Saro-Wiwa, Kenule 1941–1995
Kenule Saro-Wiwa 1941–1995
The life and death of Kenule Saro-Wiwa reflected the massive changes that transformed his native country of Nigeria in the last half of the twentieth century. Born into a ruling tribal family in the Delta region of Nigeria, Saro-Wiwa was among the first graduates of the newly independent nation’s University of Ibadan in 1965. He then served as a federal administrator for the Bonny Island oil terminal, a key source of the country’s growing wealth from its energy reserves. Saro-Wiwa supported the federal government’s efforts to stop the state of Biafra from seceding in a bloody civil war from 1967 to 1970 and at the conclusion of the war was rewarded with an appointment as the commissioner of education for the region’s Rivers State. After running afoul of authorities for criticizing official corruption, Saro-Wiwa began a new career as an entrepreneur and opened stores, trading posts, and real-estate operations. He gained his greatest fame, however, as the writer of Basi & Co. a drama about the lives of street-gang members in Nigeria’s then-capital, Lagos. Saro-Wiwa also remained active in politics, usually as a critic of the federal government and its actions to exploit the oil resources of his tribe’s traditional homelands. In May of 1994 Saro-Wiwa was arrested for allegedly planning the deaths of some rival tribal leaders who opposed his organization, Movement for the Survival of the Ogoni People (MOSOP). Saro-Wiwa’s trial and subsequent execution on November 10, 1995, led to an international outcry as many observers thought the entire process was designed solely to remove one of Nigeria’s best known and respected opposition figures.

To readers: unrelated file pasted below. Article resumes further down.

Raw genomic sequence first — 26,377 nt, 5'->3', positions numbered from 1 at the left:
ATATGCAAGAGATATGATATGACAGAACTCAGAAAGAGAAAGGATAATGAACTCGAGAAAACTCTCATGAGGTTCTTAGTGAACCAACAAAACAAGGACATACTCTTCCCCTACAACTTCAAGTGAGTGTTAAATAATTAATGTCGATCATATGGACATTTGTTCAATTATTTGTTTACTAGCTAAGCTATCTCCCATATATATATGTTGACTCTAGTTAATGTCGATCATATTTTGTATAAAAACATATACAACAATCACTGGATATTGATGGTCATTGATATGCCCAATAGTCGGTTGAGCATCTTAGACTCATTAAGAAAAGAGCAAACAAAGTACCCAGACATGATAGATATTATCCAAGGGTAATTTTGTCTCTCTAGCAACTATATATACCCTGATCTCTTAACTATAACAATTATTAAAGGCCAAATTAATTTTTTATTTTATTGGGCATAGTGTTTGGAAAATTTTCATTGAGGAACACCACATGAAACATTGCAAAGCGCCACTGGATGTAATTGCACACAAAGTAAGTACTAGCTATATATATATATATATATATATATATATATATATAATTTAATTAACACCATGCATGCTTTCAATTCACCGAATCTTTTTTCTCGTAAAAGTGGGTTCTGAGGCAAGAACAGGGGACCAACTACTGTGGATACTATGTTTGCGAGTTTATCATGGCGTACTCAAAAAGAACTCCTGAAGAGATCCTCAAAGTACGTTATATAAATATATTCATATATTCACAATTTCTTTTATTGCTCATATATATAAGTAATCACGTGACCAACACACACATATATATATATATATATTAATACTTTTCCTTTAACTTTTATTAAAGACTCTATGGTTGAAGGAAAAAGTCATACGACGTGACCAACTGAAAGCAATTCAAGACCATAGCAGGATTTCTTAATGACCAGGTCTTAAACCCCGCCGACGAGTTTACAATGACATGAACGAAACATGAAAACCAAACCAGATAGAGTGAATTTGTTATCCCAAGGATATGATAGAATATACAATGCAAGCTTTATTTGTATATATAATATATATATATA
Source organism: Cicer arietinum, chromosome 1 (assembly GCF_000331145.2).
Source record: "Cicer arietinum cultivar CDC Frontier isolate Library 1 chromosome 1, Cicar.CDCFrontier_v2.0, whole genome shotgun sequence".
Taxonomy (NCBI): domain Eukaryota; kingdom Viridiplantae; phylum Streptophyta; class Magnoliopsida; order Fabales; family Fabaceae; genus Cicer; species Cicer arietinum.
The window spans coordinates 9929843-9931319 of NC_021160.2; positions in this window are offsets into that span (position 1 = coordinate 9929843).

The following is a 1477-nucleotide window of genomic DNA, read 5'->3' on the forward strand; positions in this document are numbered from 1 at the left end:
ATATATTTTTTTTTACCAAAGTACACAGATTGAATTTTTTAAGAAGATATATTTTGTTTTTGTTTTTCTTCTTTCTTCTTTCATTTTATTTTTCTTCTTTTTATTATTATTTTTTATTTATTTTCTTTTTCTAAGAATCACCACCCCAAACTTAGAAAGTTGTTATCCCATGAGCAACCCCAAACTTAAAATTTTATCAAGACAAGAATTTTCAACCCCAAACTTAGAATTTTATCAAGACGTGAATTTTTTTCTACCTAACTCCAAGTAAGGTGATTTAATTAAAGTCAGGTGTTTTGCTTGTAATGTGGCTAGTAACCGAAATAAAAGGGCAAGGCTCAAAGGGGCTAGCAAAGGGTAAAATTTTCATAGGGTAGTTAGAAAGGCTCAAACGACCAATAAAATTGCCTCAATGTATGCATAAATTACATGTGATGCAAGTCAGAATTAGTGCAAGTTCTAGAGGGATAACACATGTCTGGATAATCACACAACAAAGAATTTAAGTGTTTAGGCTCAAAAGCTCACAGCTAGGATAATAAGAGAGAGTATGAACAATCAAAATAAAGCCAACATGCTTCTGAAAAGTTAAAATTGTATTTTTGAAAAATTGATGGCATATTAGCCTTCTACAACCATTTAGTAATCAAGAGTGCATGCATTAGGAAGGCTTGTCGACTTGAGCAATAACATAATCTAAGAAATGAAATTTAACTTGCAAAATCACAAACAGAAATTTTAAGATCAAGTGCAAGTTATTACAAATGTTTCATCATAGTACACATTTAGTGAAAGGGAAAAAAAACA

Kenule “Ken” Saro-Wiwa was born on October 10, 1941, near the village of Bori in the southeastern Delta region of Nigeria. As the eldest son in a ruling Ogoni family, Saro-Wiwa enjoyed a marginally more privileged life than other Ogoni youth, but his life was still shaped by his country’s tumultuous history. Nigeria was a British colony during Saro-Wiwa’s childhood and tensions among its two-hundred distinct ethnic groups meant that it was ill-prepared for the independence that it gained in 1960. With a weak federal system in place, the dominant ethnic groups in Nigeria—the Hausa-Fulani in the north, the Yoruba of the southwest, and the Igbo of the southeast—fought to dominate the country as well as its smaller ethnic groups, such as the Ogoni.
Saro-Wiwa was one of the few Ogoni students who was able to attend high school. After completing his secondary education at the Government College in Umuahia, he enrolled at the University of Ibadan, one of the first institutions of higher learning in Nigeria. Saro-Wiwa finished his degree in 1965 and married Nene Saro-Wiwa in 1967. The couple eventually had three sons, Ken, Gian, and Tedum, and two daughters, Noo and Nina. Although he considered leaving Nigeria to study in Great Britain, Saro-Wiwa’s first job after college was as an administrator of the oil refinery station at Bonny Island in the Delta State. The job was a prestigious one and vital to the nation’s economic future. Oil exploration by international companies had
At a Glance…